What made me think about improving access to mental health support, you might wonder. While reading Pulse Today (intended for health professionals only?), the following article caught my eye. Barbers to be trained in mental health support as part of £10m suicide prevention plan. NHS England announced a £10m investment in community suicide prevention. This includes a bid to train barbers in mental health first aid.

Research shows that tho’ more women are diagnosed with mental health problems, men are less likely to seek help. They’re also more likely to commit suicide, mainly before the age of 50.

Because men don’t like to admit to having a mental illness, they’re not accessing mental health services, and therefore — they go undiagnosed and untreated.

So, I’m impressed with this bid to train barbers. Where better for men to start talking about mental health?

Okay, I’ll be honest, I’ve never been to a barber. But, rumour has it that men do offload some of their stressors during a haircut. While they might not actually say mental health problems, they’ll chat about their crappy exes or sh*t redundancies at work.

One of my sources, often asks me what he should do or say to help someone who’s in crisis. Now I’ll be telling him about this training!

This innovative approach got me thinking about who else is improving support systems and moreover, how they’re doing it. So, off I went to visit one of my best friends, Google, who’s helped me with my research many times. And once again, he didn’t let me down.

Better mental health support for chefs

Exhausted chefs experiencing mental health problems
Exhausted chefs experiencing mental health problems

Hospitality Action launches industry-wide mental health survey. Industry charity Hospitality Action is conducting an industry-wide survey into current attitudes towards mental health and stress in the hospitality sector.

Their 2018 survey showed that 46% of respondents had struggled with a mental health problems within the previous 12 months. This industry tends to be male dominated and those figures are what I would expect to see.

Another new report reveals four in five chefs suffer from poor mental health? It said that 81% experienced mental health problems during their career. What’s more, over half felt that not enough was being done to support them in the workplace.

Hospitality Action report that this new survey will help them develop its mental health provision, which includes access to counselling. Additionally, they’ll be able to offer a wide range of resources for managers and staff to improve mental wellbeing in the workplace.

What’s new in schools and colleges

In 2017, the Government published its Green Paper for Transforming children and young people’s mental health.

It detailed proposals for expanding access to mental health care for children and young people. These focused on providing additional support through schools and colleges and reducing waiting times for treatment. 

The first Mental Health Support Teams were launched in 25 trailblazer areas announced in December 2018. These included 12 areas that are also testing a four-week waiting time. These trailblazer MHSTs are building up their capacity and capability during 2019. A further 57 sites were confirmed in July 2019, which will start developing 123 Mental Health Support Teams during 2020.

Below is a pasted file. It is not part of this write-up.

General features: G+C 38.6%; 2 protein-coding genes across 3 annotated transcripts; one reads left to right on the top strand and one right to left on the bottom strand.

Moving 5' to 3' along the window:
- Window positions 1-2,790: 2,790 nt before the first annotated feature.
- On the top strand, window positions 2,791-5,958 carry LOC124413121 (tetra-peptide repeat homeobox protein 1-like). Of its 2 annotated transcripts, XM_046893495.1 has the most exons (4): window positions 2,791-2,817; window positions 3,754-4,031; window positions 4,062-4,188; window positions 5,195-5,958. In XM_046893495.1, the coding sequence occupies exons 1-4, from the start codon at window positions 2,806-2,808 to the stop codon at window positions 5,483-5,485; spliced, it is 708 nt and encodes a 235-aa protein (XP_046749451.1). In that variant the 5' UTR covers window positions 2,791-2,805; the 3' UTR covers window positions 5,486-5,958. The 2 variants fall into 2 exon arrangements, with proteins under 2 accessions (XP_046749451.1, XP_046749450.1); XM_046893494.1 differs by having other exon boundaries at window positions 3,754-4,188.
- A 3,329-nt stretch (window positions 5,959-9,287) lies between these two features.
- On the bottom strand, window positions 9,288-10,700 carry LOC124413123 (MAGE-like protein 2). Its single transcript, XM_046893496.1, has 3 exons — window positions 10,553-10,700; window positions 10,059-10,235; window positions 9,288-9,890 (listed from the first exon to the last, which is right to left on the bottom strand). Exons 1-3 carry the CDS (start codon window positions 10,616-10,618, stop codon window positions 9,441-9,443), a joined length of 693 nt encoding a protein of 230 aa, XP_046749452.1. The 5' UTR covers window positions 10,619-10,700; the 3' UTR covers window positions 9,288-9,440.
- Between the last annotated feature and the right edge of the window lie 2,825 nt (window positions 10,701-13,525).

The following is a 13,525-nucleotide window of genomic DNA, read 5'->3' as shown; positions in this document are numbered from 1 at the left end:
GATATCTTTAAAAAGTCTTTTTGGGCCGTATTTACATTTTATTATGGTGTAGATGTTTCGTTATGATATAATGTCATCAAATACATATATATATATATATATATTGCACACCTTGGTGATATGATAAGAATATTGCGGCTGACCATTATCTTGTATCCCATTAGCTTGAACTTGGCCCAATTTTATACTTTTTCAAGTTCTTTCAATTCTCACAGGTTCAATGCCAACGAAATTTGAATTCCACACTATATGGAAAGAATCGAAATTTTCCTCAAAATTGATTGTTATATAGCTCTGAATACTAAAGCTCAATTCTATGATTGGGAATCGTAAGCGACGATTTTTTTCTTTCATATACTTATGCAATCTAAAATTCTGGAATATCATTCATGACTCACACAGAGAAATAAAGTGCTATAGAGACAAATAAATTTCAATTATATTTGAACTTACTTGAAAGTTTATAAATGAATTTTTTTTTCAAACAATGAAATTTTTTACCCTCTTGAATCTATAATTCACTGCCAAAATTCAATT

This long-awaited news is music to my ears. Every school, college and alternative provision will be trained through a series of workshops to pool their resources and understanding and to draw up long term plans.

Massive scale-up in investment

Global collaboration and investment needed in  mental health
Global collaboration and investment needed in mental health

Joint release by the World Health Organization, United for Global Mental Health and the World Federation for Mental Health

World Mental Health Day: an opportunity to kick-start a massive scale-up in investment in mental health. The World Mental Health Day campaign will offer opportunities, for all of us to do something life-affirming: as

  • individuals, to take concrete actions in support of our own mental health, and to support friends and family who are struggling
  • employers, to take steps towards putting in place employee wellness programmes
  • governments, to commit to establishing or scaling-up mental health services, and
  • as journalists, to explain what more can and must be done to make mental health care a reality for everyone.

This joint initiative will be hosting a series of events on World Mental Health Day to help increase awareness of mental health issues, break down stigma and bring about policy change.

During one event, world leaders and mental health experts will join the WHO Director-General to talk about their commitment to mental health and what more must be done.

Great, so we’re looking at seeing increased investment in mental health across the world. Let’s all hope they’re not just talking empty words.

Over to you

I love the above innovative initiatives being rolled out in the UK, and wonder what do you think? What’s happening in your part of the world in terms of improving access to mental health support? I love reading about what’s happening in other countries so I look forward to your comments. I also appreciate constructive criticism about any of my posts or about my site in general.

Why the quotes today

Quotes are not normally my thing

Quote about dark skies and when times get tough